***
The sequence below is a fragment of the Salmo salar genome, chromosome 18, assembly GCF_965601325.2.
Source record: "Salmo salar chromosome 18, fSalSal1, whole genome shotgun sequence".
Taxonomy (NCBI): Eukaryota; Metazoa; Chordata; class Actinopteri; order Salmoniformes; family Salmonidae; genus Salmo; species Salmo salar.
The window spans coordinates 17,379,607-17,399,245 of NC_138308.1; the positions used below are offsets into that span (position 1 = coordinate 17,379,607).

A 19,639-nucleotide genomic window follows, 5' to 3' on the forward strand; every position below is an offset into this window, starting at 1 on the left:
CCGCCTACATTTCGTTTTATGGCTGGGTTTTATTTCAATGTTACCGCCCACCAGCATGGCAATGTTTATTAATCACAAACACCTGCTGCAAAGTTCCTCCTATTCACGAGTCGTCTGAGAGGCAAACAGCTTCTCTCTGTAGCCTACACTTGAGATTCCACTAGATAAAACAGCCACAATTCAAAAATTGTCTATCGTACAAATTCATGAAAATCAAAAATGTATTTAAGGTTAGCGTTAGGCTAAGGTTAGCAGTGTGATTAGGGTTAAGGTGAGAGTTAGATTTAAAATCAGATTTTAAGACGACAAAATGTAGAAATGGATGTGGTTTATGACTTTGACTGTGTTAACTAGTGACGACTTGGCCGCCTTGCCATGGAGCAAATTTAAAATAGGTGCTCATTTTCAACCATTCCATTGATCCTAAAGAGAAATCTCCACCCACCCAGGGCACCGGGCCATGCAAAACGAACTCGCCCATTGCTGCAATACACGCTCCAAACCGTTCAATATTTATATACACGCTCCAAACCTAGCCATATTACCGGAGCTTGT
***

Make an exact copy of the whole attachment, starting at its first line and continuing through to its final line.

The sequence below is a fragment of the Salmo salar genome, chromosome 18, assembly GCF_965601325.2.
Source record: "Salmo salar chromosome 18, fSalSal1, whole genome shotgun sequence".
Taxonomy (NCBI): Eukaryota; Metazoa; Chordata; class Actinopteri; order Salmoniformes; family Salmonidae; genus Salmo; species Salmo salar.
The window spans coordinates 17,379,607-17,399,245 of NC_138308.1; the positions used below are offsets into that span (position 1 = coordinate 17,379,607).

A 19,639-nucleotide genomic window follows, 5' to 3' on the forward strand; every position below is an offset into this window, starting at 1 on the left:
CCGCCTACATTTCGTTTTATGGCTGGGTTTTATTTCAATGTTACCGCCCACCAGCATGGCAATGTTTATTAATCACAAACACCTGCTGCAAAGTTCCTCCTATTCACGAGTCGTCTGAGAGGCAAACAGCTTCTCTCTGTAGCCTACACTTGAGATTCCACTAGATAAAACAGCCACAATTCAAAAATTGTCTATCGTACAAATTCATGAAAATCAAAAATGTATTTAAGGTTAGCGTTAGGCTAAGGTTAGCAGTGTGATTAGGGTTAAGGTGAGAGTTAGATTTAAAATCAGATTTTAAGACGACAAAATGTAGAAATGGATGTGGTTTATGACTTTGACTGTGTTAACTAGTGACGACTTGGCCGCCTTGCCATGGAGCAAATTTAAAATAGGTGCTCATTTTCAACCATTCCATTGATCCTAAAGAGAAATCTCCACCCACCCAGGGCACCGGGCCATGCAAAACGAACTCGCCCATTGCTGCAATACACGCTCCAAACCGTTCAATATTTATATACACGCTCCAAACCTAGCCATATTACCGGAGCTTGT